Yours in admiration,

  6. Stupid q – shouldn’t it be 0 .. flags.length – 1 ? (If your aim is ‘how to do D’? Unless doing it that way is the whole point.)

  7. Well..

    The main problem with D is the same problem with C++. They push these not working features and new and new features which make the code really cryptic. If you go check Linux Kernel, you can see how beautiful C can be. It can be really easy to read. When making a D or C++ program, then people tend to use huge amount of stuff in the code and the reading speed drops.

    The reading speed is the most important thing productivity has. If you need to read a lot then there is problem. C can be written that way too but usually when you don’t have these fancy features and well documented code, then the code is productive. It is not new user friendly but that can be tackled with training and leadership. We use C because of this. When everyone writes same C without any fancy stuff we produce fast with less bugs and memory errors. If we would change to C it would make the training harder and the method to write code more varied. That will make the code more cryptic (programmer has too many ways to do same thing) and therefore there will be more bugs and we would need more documentation, comments and reviews, and still we would have more bugs.

    Writing a secure code doesn’t get more secure with features, it gets more secure with less features and more reviews (and tests and documentations). Writing code fast can be done with a good planning and by forcing a certain code rules. This works with all the situation except WEB frontend and mobile.

    We will stick with C. We don’t go GOLANG (they mess the language by adding nonsense features) or change to RUST (oh god, the productivity drops) or C++ (#1 enemy of programming) or any class based (bug hell). We use C and in internal tooling the python3 (in backend) and it will keep that way until there is no programming needed anymore (except if there is a better solution to python). If C code feels like crap, then it is management/ software productivity problem. You can code pointers but doesn’t understand the metaprogramming.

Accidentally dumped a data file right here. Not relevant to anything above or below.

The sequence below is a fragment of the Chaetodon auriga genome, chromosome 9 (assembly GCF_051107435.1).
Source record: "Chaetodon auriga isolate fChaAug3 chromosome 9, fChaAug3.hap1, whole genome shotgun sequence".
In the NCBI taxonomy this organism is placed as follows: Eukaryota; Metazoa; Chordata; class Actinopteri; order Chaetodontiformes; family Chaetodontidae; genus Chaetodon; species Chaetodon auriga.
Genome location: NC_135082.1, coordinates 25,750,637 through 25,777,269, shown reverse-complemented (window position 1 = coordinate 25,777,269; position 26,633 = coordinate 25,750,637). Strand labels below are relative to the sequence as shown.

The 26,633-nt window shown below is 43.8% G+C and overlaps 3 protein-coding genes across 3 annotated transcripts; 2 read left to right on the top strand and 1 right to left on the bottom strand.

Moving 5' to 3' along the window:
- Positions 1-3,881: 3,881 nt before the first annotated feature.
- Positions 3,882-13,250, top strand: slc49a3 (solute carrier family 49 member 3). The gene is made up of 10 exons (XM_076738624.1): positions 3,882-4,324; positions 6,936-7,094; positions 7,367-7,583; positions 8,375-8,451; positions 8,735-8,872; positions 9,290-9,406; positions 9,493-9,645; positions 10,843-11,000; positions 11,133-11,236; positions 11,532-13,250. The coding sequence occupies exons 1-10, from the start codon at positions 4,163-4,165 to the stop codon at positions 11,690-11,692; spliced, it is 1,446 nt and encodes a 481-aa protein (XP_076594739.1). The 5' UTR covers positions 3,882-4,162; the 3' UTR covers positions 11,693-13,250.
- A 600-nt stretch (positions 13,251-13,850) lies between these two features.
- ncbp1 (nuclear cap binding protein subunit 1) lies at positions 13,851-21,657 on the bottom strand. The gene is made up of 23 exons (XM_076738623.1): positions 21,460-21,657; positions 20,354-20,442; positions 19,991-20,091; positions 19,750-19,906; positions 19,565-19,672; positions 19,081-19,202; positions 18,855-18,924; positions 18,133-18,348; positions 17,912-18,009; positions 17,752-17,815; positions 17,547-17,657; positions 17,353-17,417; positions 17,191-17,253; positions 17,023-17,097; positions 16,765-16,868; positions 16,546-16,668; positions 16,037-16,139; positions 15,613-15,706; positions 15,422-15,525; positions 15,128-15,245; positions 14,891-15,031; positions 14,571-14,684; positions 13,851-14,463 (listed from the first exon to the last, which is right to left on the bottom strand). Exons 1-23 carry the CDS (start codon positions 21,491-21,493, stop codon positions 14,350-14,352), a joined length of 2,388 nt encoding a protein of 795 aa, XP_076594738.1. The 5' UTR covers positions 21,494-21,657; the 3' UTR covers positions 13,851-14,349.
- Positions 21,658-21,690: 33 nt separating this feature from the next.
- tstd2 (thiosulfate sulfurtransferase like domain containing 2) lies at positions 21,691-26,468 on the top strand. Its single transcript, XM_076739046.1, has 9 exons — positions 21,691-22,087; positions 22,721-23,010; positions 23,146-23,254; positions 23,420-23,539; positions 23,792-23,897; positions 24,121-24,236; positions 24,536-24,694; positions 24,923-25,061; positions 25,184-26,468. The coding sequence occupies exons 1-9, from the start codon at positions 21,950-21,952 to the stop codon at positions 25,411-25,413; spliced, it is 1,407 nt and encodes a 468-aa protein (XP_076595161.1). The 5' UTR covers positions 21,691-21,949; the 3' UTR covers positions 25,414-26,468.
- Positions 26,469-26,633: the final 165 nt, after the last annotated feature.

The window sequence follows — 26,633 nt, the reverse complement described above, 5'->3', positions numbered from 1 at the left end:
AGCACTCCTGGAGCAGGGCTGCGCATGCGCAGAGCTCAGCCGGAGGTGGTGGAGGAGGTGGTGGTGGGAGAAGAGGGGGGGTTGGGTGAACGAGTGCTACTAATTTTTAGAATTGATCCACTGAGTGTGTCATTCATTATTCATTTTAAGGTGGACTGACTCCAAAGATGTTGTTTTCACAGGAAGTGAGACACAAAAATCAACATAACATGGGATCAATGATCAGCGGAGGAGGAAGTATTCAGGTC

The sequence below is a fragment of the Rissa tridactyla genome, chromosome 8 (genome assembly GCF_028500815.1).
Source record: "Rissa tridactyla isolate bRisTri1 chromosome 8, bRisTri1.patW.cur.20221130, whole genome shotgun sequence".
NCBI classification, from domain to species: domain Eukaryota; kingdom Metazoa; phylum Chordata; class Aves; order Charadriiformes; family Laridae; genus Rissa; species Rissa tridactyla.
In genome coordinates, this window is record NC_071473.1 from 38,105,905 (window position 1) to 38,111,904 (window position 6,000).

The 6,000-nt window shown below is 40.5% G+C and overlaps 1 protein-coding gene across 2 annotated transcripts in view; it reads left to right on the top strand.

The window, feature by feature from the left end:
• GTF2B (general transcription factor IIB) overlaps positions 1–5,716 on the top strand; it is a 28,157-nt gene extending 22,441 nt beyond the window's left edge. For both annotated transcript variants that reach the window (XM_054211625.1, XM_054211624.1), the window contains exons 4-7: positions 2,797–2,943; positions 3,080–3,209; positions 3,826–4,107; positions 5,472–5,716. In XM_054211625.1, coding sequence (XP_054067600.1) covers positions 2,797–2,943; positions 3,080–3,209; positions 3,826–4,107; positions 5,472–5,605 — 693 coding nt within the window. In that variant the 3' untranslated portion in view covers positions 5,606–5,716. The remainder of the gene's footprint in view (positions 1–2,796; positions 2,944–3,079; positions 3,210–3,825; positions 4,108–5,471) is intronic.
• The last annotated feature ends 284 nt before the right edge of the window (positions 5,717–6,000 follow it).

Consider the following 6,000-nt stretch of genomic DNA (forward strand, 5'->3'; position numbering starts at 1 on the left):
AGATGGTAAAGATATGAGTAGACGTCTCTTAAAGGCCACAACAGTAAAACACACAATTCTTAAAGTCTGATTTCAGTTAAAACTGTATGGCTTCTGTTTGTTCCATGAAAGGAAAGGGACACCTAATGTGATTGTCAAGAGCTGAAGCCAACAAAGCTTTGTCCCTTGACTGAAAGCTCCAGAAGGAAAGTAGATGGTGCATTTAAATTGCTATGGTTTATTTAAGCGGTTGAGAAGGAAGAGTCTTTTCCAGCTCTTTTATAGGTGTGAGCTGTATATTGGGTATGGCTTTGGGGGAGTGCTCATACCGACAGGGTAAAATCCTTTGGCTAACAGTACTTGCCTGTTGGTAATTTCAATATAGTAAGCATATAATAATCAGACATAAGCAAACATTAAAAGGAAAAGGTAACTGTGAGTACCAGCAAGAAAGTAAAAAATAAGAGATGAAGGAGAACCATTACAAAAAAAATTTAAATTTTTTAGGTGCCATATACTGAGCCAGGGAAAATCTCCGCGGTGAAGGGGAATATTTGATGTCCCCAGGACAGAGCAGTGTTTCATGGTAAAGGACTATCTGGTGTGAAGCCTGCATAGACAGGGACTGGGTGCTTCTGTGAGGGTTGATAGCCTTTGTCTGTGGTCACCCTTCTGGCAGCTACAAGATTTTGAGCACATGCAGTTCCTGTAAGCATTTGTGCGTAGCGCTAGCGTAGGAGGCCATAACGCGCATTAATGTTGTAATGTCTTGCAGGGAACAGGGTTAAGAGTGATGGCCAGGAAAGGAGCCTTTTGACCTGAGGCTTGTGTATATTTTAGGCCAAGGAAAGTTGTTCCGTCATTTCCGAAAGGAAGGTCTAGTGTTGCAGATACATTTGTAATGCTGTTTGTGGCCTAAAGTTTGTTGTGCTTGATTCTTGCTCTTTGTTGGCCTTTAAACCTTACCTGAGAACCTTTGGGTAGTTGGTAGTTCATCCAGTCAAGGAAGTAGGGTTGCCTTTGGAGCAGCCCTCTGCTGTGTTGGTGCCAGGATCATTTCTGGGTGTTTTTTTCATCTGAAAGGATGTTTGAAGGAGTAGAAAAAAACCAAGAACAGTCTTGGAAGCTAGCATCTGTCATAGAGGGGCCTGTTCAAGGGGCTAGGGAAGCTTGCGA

– From Automotive Industry Software specialist / manager

    1. I understand that important factors for you are ease of reading, fast development, fewer bugs, and better documentation. I agree with you on all points.

      D can help with all these. For example, code is much easier to read if it is clear what a function’s inputs and outputs are. D offers annotations, like `pure`, which help with this. `pure` functions cannot modify global state, so there’s no need to manually check that – the inputs and outputs will all be in the function signature.

      Being easier to read helps with fast development, of course.

      There are a number of aspects of C that are known to be the source of lots of errors. Beating them back in C requires manual checking and review of the code. D makes many of them impossible, saving your team time and money. More information: https://www.slideshare.net/dcacm/patterns-of-human-error

      Better documentation – D has a builtin documentation generator, Ddoc. For us, Ddoc was completely transformative in improving the quantity and quality of the code documentation. Clearly, management of teams is important to you, and Ddoc makes it easier to enforce minimal documentation standards.

  8. After reading this post, and thinking again about it, I thought about the following (killer ?) use case: just securing __existing__ C programs. It would be all about converting existing C programs into D programs to take, for example, advantage of buffers with bounds checks.

    While thinking about it, and while not knowing enough about D and even more the subset “a better C”, I wonder about the following points:

    * are C programs D valid programs too ?
    * if not, what are the minimal modification steps to operate to make an existing C program a D program ?

    * to take benefits from XXX D’s feature (interesting from security point of view), what is the transformation step to operate over an D program (from C ) ? <=== I mean for each XXX feature worthwhile to use.

    Well, is there already an existing document presenting those points ? If not, I think (IMHO) it may be worthwhile to have such doc to increase D interest. / visibility.

        1. Replace the right arrow -> in C programs with periods. As for the rest, the easiest way is to simply start compiling the code with the D compiler, and fix the errors as the compiler spits them out.

  9. Is there an article on BetterC mode somewhere that details which issues necessitated the removal of features? Given the existence of things like functions called when a binary is loaded etc. on most platforms at the image level, it seems impossible that there would be no way to create a C-callable D that retains all its features.

    Certainly, this is a promising first step, but as long as you don’t pass an object out to C (a point which could be clearly marked), the garbage collector should still be usable.

  10. I think is a good idea on one next blog entry, to show an tutorial/examples on binding c/c++ libs with D (betterC). (but RAII must be working till there!)

  11. I quite like this article, but a couple of the points in the sieve example seem a little contrived/disingenuous:

    flags[] = true; sets all the elements in flags to true in one go.

    Idiomatic C would probably do:

    memset(flags, 0x1, sizeof(flags))

    I guess it would be cool if betterC could do array initialisation where the type is aggregate (maybe it already can)?

    Using const tells the reader that prime never changes once it is initialized.

    C can use const in the same place, I’m not sure why the C code declares all the variables up top?